Senior Care Guide: What to Do if Your Sweat Smells Like Ammonia

People say that seniors smell different from younger people – and it’s true. 

As we grow old, we develop a sweet, musty, and often greasy body odor. This is why all senior residences and living facilities smell the same. This ‘old people scent’ is often associated with poor hygiene, which is nothing but a huge misconception! 

The truth is that body odor change is an inescapable reality of aging. These changes happen naturally as we age, and there’s nothing we can do to prevent it. There are, of course, logical reasons for it. 

Why Seniors Smell Different

A study published in the Journal of Investigative Dermatology suggests that human body odor tends to change with age because of a substance called 2-Nonenal. Japanese researchers analyzed the body odor of people between the ages 26 and 75 to determine if there was any difference. They confirmed the presence of 2-Nonenal in the bodies of the participants who were 40 years old or above. This substance was found to have an unpleasant greasy, grassy odor. It was concluded that the level of 2-Nonenal tends to increase with age, which explains the unusual, displeasing smell in older people. 

2-Nonenal is believed to be produced upon the degradation of omega-7 unsaturated fatty acids on the skin through oxidation. When you reach the age of 40, the production of fatty acids in your skin escalates as a natural response to the deterioration of the antioxidant defenses. In women, hormonal changes like menopause may also facilitate this chemical process. 

As you grow older, your skin loses its strength and elasticity. This means its natural oils start oxidizing more quickly, producing more 2-Nonenal. Since this chemical compound isn’t water-soluble, it remains on your skin despite washing. This explains how the unpleasant smell persists on the body and even on clothes, no matter how much older adults focus on their hygiene.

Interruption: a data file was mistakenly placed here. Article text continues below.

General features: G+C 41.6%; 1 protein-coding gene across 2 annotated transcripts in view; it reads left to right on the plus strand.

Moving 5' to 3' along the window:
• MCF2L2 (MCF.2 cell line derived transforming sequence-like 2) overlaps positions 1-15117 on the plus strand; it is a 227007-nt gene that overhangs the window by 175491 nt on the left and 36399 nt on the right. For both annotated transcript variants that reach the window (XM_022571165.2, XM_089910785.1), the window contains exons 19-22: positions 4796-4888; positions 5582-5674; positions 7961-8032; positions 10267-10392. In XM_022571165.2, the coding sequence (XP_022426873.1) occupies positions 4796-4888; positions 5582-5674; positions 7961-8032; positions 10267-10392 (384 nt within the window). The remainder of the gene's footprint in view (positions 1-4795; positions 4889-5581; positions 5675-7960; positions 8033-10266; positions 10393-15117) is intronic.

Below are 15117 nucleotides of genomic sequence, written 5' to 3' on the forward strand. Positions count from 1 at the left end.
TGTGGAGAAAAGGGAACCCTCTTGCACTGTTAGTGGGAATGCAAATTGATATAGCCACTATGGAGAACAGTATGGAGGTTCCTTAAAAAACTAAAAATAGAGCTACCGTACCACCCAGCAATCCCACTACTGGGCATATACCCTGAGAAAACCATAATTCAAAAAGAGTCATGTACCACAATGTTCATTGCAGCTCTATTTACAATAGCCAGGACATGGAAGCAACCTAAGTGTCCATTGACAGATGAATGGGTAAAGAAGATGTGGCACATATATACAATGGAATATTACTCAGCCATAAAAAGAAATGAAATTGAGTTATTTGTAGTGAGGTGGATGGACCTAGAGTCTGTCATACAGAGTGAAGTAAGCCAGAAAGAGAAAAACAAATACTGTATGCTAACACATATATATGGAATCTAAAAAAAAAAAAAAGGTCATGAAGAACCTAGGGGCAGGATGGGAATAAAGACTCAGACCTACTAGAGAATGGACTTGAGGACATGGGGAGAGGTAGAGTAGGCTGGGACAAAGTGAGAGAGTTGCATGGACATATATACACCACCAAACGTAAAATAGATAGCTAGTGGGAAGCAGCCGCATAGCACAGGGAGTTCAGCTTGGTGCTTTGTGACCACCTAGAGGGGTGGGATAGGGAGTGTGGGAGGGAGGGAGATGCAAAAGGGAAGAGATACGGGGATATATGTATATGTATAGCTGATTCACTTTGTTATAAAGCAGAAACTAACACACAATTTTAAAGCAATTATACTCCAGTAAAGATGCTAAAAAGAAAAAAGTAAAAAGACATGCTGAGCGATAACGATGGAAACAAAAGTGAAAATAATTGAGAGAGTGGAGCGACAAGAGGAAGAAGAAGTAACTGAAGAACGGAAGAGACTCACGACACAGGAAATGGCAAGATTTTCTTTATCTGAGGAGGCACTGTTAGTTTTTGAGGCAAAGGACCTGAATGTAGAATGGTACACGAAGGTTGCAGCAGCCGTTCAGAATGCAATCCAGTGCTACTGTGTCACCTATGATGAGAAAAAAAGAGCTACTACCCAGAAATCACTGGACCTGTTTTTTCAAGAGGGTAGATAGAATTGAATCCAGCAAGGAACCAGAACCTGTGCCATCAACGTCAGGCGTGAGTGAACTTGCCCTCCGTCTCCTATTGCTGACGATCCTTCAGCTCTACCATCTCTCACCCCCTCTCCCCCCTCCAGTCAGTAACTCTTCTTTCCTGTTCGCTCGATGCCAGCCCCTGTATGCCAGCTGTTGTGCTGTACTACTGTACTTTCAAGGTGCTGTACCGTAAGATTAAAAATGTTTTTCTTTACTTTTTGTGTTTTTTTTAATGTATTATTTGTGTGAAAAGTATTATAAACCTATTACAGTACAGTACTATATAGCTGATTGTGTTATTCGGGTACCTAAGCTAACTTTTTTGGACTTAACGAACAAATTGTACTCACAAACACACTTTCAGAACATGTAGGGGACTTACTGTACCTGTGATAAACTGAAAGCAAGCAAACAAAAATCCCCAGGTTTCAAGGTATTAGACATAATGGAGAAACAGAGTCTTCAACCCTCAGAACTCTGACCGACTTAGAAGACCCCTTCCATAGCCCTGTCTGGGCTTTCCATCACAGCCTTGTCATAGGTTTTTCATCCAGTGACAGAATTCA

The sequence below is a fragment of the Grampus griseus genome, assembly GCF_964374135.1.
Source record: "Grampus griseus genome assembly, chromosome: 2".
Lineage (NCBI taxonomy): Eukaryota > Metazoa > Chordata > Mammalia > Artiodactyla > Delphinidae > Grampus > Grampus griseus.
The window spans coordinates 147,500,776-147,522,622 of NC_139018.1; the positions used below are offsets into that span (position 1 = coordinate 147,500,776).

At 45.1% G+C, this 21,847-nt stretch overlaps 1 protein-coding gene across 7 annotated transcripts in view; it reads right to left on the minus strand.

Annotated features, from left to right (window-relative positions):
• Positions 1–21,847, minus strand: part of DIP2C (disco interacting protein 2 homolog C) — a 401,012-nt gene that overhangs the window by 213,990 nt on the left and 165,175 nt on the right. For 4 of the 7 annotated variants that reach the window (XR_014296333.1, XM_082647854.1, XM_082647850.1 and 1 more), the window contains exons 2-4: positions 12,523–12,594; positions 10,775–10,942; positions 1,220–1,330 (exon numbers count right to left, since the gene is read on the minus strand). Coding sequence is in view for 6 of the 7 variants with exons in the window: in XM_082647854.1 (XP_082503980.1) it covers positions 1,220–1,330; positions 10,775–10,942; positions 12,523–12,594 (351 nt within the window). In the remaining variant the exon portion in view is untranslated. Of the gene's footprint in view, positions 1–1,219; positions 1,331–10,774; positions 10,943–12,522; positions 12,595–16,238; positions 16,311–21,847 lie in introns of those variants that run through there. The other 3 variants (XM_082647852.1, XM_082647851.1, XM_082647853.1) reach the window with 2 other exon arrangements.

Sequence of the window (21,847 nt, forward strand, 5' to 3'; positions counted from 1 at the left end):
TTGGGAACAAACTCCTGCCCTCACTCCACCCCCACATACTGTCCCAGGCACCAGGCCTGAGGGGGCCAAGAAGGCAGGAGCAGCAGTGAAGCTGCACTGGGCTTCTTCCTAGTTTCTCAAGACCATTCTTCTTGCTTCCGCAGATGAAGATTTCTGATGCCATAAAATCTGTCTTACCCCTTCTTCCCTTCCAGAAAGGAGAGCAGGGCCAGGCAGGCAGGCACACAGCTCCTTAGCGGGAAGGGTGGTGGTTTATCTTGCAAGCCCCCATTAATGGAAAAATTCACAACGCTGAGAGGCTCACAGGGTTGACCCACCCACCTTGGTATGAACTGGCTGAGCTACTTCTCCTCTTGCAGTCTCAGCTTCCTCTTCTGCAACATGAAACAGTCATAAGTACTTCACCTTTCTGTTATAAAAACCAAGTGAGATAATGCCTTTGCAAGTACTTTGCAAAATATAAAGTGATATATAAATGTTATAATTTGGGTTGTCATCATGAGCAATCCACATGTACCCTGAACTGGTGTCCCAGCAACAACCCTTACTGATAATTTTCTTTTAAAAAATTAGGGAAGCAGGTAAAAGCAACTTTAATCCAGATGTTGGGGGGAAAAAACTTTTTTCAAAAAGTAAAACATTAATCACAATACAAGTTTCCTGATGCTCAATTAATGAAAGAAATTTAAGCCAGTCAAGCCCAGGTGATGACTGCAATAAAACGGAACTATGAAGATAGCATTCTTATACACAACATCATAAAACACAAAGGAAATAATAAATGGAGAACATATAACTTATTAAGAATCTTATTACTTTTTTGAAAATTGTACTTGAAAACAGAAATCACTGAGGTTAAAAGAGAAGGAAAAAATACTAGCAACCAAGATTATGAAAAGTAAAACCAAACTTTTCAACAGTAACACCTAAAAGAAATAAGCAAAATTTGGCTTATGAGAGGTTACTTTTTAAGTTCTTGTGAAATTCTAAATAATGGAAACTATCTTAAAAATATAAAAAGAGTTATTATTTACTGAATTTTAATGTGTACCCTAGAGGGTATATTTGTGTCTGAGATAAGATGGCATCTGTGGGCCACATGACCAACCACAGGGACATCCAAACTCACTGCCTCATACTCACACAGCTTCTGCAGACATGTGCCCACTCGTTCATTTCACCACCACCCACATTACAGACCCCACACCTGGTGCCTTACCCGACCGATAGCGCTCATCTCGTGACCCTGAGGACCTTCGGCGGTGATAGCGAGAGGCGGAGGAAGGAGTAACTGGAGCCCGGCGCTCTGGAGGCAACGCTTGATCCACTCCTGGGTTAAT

While this sounds pretty convincing, experts are still trying to fully understand the cause of unpleasant body odor in the elderly. 

A probable cause presented by experts is the interaction between your skin gland secretions and the bacteria on your skin. The types of bacteria residing on your skin tend to change over time and so do the chemicals and compounds found in your body. 

Experts also believe that evolution likely has a role in age-related body odor change because humans seem to have a distinct smell in different life stages. 

What Should You Do if Your Sweat Smells Like Ammonia?

Many older people complain that their sweat smells like ammonia. If you want to know why, here’s a simple explanation:

The amino acids in your body break down to form ammonia. Amino acids are the building blocks of protein. If you’re on a high-protein, low-carb diet, your body will automatically start breaking down amino acids for energy instead of using carbohydrates and fats. It will then chemically strip the nitrogen atom of the amino acid molecule and convert it into glucose fuel. The nitrogen is then processed in the kidneys, resulting in the production of urea for excretion. In case your kidneys are unable to handle the load of urea, your body starts getting rid of the excess ammonia in the form of sweat. 

In some people, ammonia-smelling sweat may be a sign of liver or kidney problems. If you’re concerned about it, you should consider consulting with a doctor. They will run some blood tests and do a physical examination to determine the cause.